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Nuance Foundation Grants

Wikipedia-Based Named Entity Identification


Universität Stuttgart / Institute for Natural Language Processing:
The University of Stuttgart is divided up into ten faculties and is an educational institution in high demand worldwide with 56 undergraduate programs and 20 postgraduate programs. The University meets the requirements of the working world with the internationalization of its broad range of courses on offer, numerous on-line offers in teaching and further education and its intensive support for start-up companies.

In a world of growing floods of information, humans need the assistance of mechanized information processing tools. One important source of information consists of written or spoken text. The Institute for Natural Language Processing (IMS) carries out basic and applied research and trains students to create tools for automated processing of spoken and written language.

Project: Wikipedia-Based Named Entity Identification

Jonas Kuhn, Andrea Glaser

One of the central tasks of natural language understanding is to identify the real world entity that a given linguistic expression is referring to. Solving this problem has become more realistic with the advent of machine readable repositories such as Wikipedia which provide unique identifiers of a large number of real world entities. The goal of this project is to develop methods that map noun phrases in natural language text to such identifiers from Wikipedia. In many cases, reference of names is ambiguous. For example, "Michael Jackson" can refer to the famous singer, an actor, and other people. For any given usage of the names the correct entity should be mapped.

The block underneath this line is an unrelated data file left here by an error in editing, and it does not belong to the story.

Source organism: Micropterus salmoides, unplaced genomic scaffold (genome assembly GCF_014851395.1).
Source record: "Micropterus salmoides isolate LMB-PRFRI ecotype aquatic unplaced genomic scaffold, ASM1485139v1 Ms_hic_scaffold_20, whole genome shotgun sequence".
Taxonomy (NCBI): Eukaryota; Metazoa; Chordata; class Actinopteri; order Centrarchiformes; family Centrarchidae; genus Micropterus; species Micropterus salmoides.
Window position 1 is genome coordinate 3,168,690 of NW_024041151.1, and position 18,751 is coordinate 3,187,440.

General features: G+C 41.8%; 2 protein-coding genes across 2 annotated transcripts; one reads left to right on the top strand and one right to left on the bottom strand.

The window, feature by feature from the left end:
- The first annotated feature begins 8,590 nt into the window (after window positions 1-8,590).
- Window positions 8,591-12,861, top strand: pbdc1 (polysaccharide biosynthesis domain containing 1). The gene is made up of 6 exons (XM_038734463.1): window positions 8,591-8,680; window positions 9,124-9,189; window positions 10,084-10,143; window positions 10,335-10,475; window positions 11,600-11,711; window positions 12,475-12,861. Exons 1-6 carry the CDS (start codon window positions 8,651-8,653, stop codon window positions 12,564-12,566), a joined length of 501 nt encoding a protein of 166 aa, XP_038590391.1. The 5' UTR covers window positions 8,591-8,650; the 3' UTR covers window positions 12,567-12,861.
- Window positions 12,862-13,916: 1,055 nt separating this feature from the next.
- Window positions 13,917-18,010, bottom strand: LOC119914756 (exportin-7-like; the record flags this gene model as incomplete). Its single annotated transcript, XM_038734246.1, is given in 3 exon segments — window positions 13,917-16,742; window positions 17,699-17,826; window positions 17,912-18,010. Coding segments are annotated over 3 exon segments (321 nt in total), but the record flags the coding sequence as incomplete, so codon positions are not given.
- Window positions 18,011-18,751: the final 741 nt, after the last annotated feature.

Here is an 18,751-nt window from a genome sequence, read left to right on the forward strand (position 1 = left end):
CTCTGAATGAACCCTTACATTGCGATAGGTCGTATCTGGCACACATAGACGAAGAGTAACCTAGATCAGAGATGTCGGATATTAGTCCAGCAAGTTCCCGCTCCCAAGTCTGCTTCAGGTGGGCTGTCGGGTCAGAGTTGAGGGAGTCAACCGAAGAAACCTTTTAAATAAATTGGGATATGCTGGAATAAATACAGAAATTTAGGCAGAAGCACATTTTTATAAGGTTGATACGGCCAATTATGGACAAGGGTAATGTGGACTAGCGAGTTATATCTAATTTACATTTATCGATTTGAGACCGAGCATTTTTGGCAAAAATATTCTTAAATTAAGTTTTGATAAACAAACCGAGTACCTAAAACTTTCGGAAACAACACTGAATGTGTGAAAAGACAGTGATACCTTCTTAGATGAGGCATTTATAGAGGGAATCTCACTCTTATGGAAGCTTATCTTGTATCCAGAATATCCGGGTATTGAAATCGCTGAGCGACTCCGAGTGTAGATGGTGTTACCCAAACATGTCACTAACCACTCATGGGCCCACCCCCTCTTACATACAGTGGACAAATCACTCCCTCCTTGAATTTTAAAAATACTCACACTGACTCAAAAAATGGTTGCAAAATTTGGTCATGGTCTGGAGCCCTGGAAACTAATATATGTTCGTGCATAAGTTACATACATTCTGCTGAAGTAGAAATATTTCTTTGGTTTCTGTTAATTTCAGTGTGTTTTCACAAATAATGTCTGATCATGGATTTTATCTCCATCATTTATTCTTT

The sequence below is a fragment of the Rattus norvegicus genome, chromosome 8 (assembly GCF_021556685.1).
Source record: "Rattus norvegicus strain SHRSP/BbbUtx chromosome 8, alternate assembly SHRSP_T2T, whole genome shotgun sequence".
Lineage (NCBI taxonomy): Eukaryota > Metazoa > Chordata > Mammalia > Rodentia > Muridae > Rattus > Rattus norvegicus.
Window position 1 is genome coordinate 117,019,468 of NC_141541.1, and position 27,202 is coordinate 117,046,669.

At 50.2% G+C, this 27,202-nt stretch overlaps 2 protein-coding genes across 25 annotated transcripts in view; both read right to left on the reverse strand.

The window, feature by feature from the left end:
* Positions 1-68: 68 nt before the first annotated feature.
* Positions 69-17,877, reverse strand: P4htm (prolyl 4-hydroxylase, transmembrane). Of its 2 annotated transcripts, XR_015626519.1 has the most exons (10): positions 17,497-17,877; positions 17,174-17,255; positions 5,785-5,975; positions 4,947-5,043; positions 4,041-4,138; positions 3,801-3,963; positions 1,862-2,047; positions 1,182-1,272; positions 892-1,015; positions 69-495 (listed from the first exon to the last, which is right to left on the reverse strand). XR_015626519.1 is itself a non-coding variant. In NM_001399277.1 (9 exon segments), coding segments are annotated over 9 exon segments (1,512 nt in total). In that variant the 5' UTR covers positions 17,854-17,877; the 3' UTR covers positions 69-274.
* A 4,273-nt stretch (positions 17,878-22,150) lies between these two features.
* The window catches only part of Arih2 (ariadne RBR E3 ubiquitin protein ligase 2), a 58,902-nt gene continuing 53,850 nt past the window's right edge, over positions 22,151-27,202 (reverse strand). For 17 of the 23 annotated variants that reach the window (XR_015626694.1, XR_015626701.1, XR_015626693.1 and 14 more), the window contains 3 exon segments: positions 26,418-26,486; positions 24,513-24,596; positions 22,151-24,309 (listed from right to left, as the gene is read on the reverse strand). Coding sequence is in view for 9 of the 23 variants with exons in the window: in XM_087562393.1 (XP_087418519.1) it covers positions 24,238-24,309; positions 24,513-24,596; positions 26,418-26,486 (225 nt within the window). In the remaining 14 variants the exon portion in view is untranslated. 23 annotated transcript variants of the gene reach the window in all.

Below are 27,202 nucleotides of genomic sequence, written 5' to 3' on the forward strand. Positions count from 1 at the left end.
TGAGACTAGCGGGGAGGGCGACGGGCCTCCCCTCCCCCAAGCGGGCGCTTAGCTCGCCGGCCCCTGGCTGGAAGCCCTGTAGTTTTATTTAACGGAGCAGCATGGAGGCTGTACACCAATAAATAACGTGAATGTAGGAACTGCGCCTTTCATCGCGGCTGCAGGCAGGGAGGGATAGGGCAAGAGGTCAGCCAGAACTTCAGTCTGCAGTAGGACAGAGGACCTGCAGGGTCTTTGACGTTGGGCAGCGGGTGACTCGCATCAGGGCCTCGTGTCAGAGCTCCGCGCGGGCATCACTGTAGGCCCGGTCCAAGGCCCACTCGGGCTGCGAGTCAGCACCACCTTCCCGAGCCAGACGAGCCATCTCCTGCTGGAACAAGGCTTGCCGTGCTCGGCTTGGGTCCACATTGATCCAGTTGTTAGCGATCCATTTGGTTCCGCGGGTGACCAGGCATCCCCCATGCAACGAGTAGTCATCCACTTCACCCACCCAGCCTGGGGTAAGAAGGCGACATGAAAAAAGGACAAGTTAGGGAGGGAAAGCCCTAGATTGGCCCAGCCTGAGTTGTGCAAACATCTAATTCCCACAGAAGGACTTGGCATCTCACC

This task is more comprehensive than traditional named entity recognition since it includes unique reference identification. Information on the Wikipedia page (structured text, links to other articles, etc.) can be used to identify other occurrences of the entity like nominal noun phrases (e.g., "the singer") or pronouns (e.g., "he") and link all these occurrences in the text to the entity, that is, it also performs a form of co-reference resolution. All this information deduced from earlier occurrences of an entity e can then be used for other natural language understanding of subsequent sentences that contain e.


Glaser, A. and Kuhn, J. Exploring the utility of coreference chains, for improved identification of personal names. Proc. LREC, 2014

Programs & Grants

100 years ago nobody would have imagined that it may make sense to talk to machines. Today, in the days of speech recognition and speech synthesis to be found in cars, computers, phones and many other devices this is already normal. But it doesn't stop there.

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